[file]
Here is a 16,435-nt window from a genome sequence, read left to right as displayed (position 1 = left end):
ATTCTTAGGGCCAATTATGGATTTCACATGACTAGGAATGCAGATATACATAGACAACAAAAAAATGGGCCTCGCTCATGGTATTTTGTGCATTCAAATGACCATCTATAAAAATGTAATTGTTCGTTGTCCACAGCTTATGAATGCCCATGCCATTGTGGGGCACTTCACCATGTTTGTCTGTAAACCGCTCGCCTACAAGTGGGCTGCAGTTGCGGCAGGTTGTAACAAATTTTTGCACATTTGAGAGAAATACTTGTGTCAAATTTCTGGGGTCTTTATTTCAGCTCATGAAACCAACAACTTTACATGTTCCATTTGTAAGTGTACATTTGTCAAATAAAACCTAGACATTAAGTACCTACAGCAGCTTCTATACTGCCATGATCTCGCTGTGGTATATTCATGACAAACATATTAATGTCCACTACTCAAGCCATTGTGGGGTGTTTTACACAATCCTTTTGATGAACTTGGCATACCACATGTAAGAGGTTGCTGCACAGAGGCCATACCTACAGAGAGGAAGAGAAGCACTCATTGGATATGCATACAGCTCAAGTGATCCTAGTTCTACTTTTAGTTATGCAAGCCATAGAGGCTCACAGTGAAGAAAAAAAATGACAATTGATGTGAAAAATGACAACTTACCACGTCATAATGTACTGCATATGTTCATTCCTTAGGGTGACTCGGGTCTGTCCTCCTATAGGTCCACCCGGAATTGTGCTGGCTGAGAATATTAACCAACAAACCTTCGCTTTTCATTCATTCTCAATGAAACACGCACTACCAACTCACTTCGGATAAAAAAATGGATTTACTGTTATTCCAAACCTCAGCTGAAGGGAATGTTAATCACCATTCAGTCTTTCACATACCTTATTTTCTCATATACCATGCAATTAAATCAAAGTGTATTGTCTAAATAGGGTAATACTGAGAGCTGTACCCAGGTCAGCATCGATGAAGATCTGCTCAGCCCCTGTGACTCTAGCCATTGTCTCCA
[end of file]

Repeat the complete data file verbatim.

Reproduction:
Here is a 16,435-nt window from a genome sequence, read left to right as displayed (position 1 = left end):
ATTCTTAGGGCCAATTATGGATTTCACATGACTAGGAATGCAGATATACATAGACAACAAAAAAATGGGCCTCGCTCATGGTATTTTGTGCATTCAAATGACCATCTATAAAAATGTAATTGTTCGTTGTCCACAGCTTATGAATGCCCATGCCATTGTGGGGCACTTCACCATGTTTGTCTGTAAACCGCTCGCCTACAAGTGGGCTGCAGTTGCGGCAGGTTGTAACAAATTTTTGCACATTTGAGAGAAATACTTGTGTCAAATTTCTGGGGTCTTTATTTCAGCTCATGAAACCAACAACTTTACATGTTCCATTTGTAAGTGTACATTTGTCAAATAAAACCTAGACATTAAGTACCTACAGCAGCTTCTATACTGCCATGATCTCGCTGTGGTATATTCATGACAAACATATTAATGTCCACTACTCAAGCCATTGTGGGGTGTTTTACACAATCCTTTTGATGAACTTGGCATACCACATGTAAGAGGTTGCTGCACAGAGGCCATACCTACAGAGAGGAAGAGAAGCACTCATTGGATATGCATACAGCTCAAGTGATCCTAGTTCTACTTTTAGTTATGCAAGCCATAGAGGCTCACAGTGAAGAAAAAAAATGACAATTGATGTGAAAAATGACAACTTACCACGTCATAATGTACTGCATATGTTCATTCCTTAGGGTGACTCGGGTCTGTCCTCCTATAGGTCCACCCGGAATTGTGCTGGCTGAGAATATTAACCAACAAACCTTCGCTTTTCATTCATTCTCAATGAAACACGCACTACCAACTCACTTCGGATAAAAAAATGGATTTACTGTTATTCCAAACCTCAGCTGAAGGGAATGTTAATCACCATTCAGTCTTTCACATACCTTATTTTCTCATATACCATGCAATTAAATCAAAGTGTATTGTCTAAATAGGGTAATACTGAGAGCTGTACCCAGGTCAGCATCGATGAAGATCTGCTCAGCCCCTGTGACTCTAGCCATTGTCTCCA